As it stands, the latest iteration of Emotion UI looks even prettier and more tempting, with several skins to boot, but it remains frustrating to use. That's because Huawei deemed Android's app drawer unnecessary and decided against including it in the company's custom interface.

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The absence of an app drawer means that software and every app you subsequently install on the Huawei Ascend P6 will show up on home screens, eating up space that could be used for widgets.

Of course, you're free to do some housekeeping, clustering and hiding apps inside folders to keep home screens clutter-free. However, if you want to get the app drawer back, the easiest way to do so is to install a third-party launcher that supports it. 

Another thing we don't like about the Ascend P6: Its 2,000mAh battery is a letdown.

On our standard battery-endurance test, in which we loop an HD video at half brightness, with WiFi enabled, our review unit falls a couple of hours short of our expectations, clocking in at only four hours before shutting down. In terms of average use, the device eked out 8 hours of runtime.

In defense of the battery life, the Huawei Ascend P6 has a built-in battery-saver function, which is useful for, you know, prolonging its battery life. But even so, we highly recommend that you pair this Huawei with a hefty external battery pack.

 

Verdict

With the Huawei Ascend P6, the China-based firm seeks to up the ante further, even going after history by crafting an all-metal casing.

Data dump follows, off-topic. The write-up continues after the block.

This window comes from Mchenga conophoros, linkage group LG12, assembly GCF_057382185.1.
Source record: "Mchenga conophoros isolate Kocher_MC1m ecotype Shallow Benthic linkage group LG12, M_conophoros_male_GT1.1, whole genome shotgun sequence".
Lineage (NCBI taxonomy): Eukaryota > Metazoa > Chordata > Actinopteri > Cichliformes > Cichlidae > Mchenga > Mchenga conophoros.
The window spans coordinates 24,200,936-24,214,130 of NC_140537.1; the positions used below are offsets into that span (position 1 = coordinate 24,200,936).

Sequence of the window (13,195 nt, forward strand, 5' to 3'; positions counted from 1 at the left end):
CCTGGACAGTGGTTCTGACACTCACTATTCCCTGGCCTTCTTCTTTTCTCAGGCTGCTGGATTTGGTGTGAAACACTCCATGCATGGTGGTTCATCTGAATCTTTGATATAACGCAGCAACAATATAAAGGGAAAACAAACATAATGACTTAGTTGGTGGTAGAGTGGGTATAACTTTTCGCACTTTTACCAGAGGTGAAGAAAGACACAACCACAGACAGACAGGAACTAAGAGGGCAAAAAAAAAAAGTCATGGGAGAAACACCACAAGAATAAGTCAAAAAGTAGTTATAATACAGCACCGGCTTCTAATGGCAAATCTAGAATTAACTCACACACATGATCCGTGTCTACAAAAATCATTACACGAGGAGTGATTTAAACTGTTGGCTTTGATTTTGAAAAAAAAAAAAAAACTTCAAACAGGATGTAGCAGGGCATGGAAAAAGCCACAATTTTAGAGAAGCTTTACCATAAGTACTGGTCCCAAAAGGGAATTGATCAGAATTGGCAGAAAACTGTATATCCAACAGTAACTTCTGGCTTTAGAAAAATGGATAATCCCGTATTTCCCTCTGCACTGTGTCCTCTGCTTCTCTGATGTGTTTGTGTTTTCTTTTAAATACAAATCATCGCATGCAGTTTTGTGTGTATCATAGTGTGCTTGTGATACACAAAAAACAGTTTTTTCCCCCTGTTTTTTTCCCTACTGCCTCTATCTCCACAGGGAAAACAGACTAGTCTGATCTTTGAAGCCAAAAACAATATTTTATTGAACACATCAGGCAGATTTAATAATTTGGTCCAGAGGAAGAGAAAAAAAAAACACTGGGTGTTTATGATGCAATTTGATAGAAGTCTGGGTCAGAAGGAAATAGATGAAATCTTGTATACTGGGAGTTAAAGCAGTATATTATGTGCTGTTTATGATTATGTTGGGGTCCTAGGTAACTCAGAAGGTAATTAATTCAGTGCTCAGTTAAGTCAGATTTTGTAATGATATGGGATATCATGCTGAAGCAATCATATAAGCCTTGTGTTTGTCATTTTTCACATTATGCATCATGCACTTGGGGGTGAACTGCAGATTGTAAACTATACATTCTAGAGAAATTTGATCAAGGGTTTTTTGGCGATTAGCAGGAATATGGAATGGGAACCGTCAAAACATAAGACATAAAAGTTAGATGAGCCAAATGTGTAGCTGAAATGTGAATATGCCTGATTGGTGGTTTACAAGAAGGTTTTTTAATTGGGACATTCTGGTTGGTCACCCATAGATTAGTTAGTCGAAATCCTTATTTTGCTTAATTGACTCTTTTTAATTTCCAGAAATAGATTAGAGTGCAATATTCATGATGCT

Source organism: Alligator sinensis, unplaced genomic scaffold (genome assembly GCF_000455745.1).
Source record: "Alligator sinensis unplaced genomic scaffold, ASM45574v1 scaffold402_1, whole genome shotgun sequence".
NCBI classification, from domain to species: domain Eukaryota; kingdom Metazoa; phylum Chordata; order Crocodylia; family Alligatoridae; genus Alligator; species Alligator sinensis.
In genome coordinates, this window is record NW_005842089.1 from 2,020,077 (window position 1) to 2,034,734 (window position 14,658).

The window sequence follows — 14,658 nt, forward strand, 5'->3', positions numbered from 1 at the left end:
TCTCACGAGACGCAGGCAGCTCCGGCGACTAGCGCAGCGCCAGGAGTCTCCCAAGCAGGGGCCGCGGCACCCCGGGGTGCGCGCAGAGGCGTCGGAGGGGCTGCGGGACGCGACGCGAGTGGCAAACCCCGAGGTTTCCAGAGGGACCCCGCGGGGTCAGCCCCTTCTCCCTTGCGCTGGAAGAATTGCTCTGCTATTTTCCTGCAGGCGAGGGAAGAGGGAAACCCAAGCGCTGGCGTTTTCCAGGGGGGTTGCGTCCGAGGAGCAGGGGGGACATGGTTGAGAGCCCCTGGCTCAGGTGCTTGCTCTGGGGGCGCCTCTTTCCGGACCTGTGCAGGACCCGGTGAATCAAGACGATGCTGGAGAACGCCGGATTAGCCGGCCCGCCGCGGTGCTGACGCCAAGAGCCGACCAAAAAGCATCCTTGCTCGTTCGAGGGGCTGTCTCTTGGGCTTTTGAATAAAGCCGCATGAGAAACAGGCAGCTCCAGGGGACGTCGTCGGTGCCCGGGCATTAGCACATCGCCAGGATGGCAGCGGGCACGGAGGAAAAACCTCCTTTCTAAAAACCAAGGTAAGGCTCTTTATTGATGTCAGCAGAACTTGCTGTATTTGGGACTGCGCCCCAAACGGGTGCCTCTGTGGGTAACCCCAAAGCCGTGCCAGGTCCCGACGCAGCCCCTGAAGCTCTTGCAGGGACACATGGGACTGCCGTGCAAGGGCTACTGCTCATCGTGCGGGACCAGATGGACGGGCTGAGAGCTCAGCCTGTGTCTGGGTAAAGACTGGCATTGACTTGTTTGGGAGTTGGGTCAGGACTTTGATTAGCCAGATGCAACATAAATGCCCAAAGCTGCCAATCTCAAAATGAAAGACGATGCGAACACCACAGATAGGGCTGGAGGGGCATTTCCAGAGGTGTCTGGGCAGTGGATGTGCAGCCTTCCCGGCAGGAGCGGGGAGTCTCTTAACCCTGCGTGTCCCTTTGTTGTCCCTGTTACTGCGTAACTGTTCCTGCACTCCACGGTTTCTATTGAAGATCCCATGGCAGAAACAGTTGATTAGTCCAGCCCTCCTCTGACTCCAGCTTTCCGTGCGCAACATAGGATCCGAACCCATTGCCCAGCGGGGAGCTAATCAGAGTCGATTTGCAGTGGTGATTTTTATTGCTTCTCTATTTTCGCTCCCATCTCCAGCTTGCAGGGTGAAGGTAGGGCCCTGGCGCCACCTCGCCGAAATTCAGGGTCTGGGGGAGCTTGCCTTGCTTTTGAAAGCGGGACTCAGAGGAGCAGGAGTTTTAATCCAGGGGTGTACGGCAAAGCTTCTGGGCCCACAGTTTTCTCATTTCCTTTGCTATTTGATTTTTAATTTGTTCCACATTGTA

To some extent, it succeeds in doing so. Not only is it ahead in the slimness race, it also bests most phones, including flagship efforts from the likes of Samsung, LG, and Nokia, in a beauty contest. 

Frankly, between Huawei's Ascend P6 and HTC's One, we can't decide which hardware we prefer. Both are equally captivating. 

Hardware isn't the only metric that matters, of course, and three things keep the device from being a perfect 10.

For starters, the Ascend P6, owing to its aluminum body—and perhaps, even its thinness—heats up fast. 

The absence of LTE support is also a cause of worry; today, there's simply no excuse for a smartphone like this to pass up high-speed wireless Internet connectivity, especially as LTE continues to gain momentum in the Philippines. So despite the inclusion of four CPU cores, a hearty serving of RAM, and Android Jelly Bean 4.2, the Ascend P6 isn't as future-proof as you'd imagine.  

>>READ: First impressions: MyPhone Iceberg, a 5.7-inch quad-core phone 

Then there's the battery issue. Even with a 2,000mAh cell, our review unit doesn't last as long as we'd hoped, barely getting us through one day with normal use. 

For us, though, none of the Ascend P6's flaws can actually be considered a deal-breaker. Sure, the handset says no to LTE—and that's a pity. But unless you're willing to spend extra for the service and there's LTE in your area and the places you frequent, then it shouldn't matter a whole lot. 

Which brings us to our last point: Caveats aside, the Huawei Ascend P6 for P18,990 off contract—or P999 with a two-year contract on a Globe postpaid plan—is a great buy for those who are upgrading from an early smartphone model. Even more so for those who value aesthetics above all.